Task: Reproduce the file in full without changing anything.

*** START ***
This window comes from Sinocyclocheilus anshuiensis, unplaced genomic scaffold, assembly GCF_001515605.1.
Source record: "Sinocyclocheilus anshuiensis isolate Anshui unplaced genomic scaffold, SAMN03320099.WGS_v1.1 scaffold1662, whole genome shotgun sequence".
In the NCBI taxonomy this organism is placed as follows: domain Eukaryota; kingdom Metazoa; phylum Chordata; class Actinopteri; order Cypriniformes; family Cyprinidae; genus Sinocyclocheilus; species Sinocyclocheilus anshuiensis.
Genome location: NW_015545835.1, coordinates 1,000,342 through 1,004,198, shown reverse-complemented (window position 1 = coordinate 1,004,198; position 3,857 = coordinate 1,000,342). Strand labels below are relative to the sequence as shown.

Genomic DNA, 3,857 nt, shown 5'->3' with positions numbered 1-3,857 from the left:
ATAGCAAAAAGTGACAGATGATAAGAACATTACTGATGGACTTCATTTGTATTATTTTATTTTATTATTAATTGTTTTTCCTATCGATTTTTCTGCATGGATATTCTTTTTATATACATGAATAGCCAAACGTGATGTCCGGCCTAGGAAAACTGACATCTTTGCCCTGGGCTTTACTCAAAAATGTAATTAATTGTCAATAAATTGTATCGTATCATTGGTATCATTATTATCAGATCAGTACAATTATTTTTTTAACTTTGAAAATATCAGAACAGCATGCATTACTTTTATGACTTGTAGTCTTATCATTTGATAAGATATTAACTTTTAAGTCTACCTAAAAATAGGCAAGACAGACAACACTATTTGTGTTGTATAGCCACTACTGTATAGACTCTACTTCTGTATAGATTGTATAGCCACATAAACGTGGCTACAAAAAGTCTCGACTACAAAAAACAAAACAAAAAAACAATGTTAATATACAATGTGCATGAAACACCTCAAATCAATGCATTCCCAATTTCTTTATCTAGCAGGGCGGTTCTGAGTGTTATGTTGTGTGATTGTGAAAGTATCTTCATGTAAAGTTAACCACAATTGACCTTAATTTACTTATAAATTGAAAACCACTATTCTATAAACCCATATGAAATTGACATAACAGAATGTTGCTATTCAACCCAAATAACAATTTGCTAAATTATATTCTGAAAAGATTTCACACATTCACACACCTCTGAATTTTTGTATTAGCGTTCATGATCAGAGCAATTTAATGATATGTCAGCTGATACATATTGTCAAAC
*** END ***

This window comes from Sinocyclocheilus anshuiensis, unplaced genomic scaffold, assembly GCF_001515605.1.
Source record: "Sinocyclocheilus anshuiensis isolate Anshui unplaced genomic scaffold, SAMN03320099.WGS_v1.1 scaffold1662, whole genome shotgun sequence".
In the NCBI taxonomy this organism is placed as follows: domain Eukaryota; kingdom Metazoa; phylum Chordata; class Actinopteri; order Cypriniformes; family Cyprinidae; genus Sinocyclocheilus; species Sinocyclocheilus anshuiensis.
Genome location: NW_015545835.1, coordinates 1,000,342 through 1,004,198, shown reverse-complemented (window position 1 = coordinate 1,004,198; position 3,857 = coordinate 1,000,342). Strand labels below are relative to the sequence as shown.

Genomic DNA, 3,857 nt, shown 5'->3' with positions numbered 1-3,857 from the left:
ATAGCAAAAAGTGACAGATGATAAGAACATTACTGATGGACTTCATTTGTATTATTTTATTTTATTATTAATTGTTTTTCCTATCGATTTTTCTGCATGGATATTCTTTTTATATACATGAATAGCCAAACGTGATGTCCGGCCTAGGAAAACTGACATCTTTGCCCTGGGCTTTACTCAAAAATGTAATTAATTGTCAATAAATTGTATCGTATCATTGGTATCATTATTATCAGATCAGTACAATTATTTTTTTAACTTTGAAAATATCAGAACAGCATGCATTACTTTTATGACTTGTAGTCTTATCATTTGATAAGATATTAACTTTTAAGTCTACCTAAAAATAGGCAAGACAGACAACACTATTTGTGTTGTATAGCCACTACTGTATAGACTCTACTTCTGTATAGATTGTATAGCCACATAAACGTGGCTACAAAAAGTCTCGACTACAAAAAACAAAACAAAAAAACAATGTTAATATACAATGTGCATGAAACACCTCAAATCAATGCATTCCCAATTTCTTTATCTAGCAGGGCGGTTCTGAGTGTTATGTTGTGTGATTGTGAAAGTATCTTCATGTAAAGTTAACCACAATTGACCTTAATTTACTTATAAATTGAAAACCACTATTCTATAAACCCATATGAAATTGACATAACAGAATGTTGCTATTCAACCCAAATAACAATTTGCTAAATTATATTCTGAAAAGATTTCACACATTCACACACCTCTGAATTTTTGTATTAGCGTTCATGATCAGAGCAATTTAATGATATGTCAGCTGATACATATTGTCAAAC